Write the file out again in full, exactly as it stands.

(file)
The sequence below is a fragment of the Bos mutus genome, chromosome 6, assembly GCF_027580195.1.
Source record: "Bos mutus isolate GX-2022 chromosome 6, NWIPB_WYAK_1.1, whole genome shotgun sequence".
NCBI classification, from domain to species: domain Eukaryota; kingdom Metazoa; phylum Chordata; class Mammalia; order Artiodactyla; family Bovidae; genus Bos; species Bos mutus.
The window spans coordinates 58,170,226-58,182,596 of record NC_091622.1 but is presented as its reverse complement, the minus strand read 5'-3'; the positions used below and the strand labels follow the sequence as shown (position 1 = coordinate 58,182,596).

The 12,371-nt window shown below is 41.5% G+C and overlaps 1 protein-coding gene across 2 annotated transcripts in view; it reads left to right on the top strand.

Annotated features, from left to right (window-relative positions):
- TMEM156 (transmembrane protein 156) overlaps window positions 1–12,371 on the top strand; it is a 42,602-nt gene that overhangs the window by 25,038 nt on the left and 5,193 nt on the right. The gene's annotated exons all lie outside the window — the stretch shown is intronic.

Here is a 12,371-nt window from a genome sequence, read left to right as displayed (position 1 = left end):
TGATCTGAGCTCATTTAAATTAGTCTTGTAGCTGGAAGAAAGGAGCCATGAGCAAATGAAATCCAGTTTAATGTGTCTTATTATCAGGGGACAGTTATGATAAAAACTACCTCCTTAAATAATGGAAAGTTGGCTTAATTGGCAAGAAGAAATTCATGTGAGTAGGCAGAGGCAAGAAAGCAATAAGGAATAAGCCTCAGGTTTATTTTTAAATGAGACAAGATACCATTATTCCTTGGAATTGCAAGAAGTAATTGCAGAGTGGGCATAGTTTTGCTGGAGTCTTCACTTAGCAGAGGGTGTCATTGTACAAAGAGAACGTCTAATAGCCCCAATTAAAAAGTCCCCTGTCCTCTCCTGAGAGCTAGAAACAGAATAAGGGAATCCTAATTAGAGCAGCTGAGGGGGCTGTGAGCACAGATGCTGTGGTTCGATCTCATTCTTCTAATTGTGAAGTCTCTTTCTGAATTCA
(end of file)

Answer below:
The sequence below is a fragment of the Bos mutus genome, chromosome 6, assembly GCF_027580195.1.
Source record: "Bos mutus isolate GX-2022 chromosome 6, NWIPB_WYAK_1.1, whole genome shotgun sequence".
NCBI classification, from domain to species: domain Eukaryota; kingdom Metazoa; phylum Chordata; class Mammalia; order Artiodactyla; family Bovidae; genus Bos; species Bos mutus.
The window spans coordinates 58,170,226-58,182,596 of record NC_091622.1 but is presented as its reverse complement, the minus strand read 5'-3'; the positions used below and the strand labels follow the sequence as shown (position 1 = coordinate 58,182,596).

The 12,371-nt window shown below is 41.5% G+C and overlaps 1 protein-coding gene across 2 annotated transcripts in view; it reads left to right on the top strand.

Annotated features, from left to right (window-relative positions):
- TMEM156 (transmembrane protein 156) overlaps window positions 1–12,371 on the top strand; it is a 42,602-nt gene that overhangs the window by 25,038 nt on the left and 5,193 nt on the right. The gene's annotated exons all lie outside the window — the stretch shown is intronic.

Here is a 12,371-nt window from a genome sequence, read left to right as displayed (position 1 = left end):
TGATCTGAGCTCATTTAAATTAGTCTTGTAGCTGGAAGAAAGGAGCCATGAGCAAATGAAATCCAGTTTAATGTGTCTTATTATCAGGGGACAGTTATGATAAAAACTACCTCCTTAAATAATGGAAAGTTGGCTTAATTGGCAAGAAGAAATTCATGTGAGTAGGCAGAGGCAAGAAAGCAATAAGGAATAAGCCTCAGGTTTATTTTTAAATGAGACAAGATACCATTATTCCTTGGAATTGCAAGAAGTAATTGCAGAGTGGGCATAGTTTTGCTGGAGTCTTCACTTAGCAGAGGGTGTCATTGTACAAAGAGAACGTCTAATAGCCCCAATTAAAAAGTCCCCTGTCCTCTCCTGAGAGCTAGAAACAGAATAAGGGAATCCTAATTAGAGCAGCTGAGGGGGCTGTGAGCACAGATGCTGTGGTTCGATCTCATTCTTCTAATTGTGAAGTCTCTTTCTGAATTCA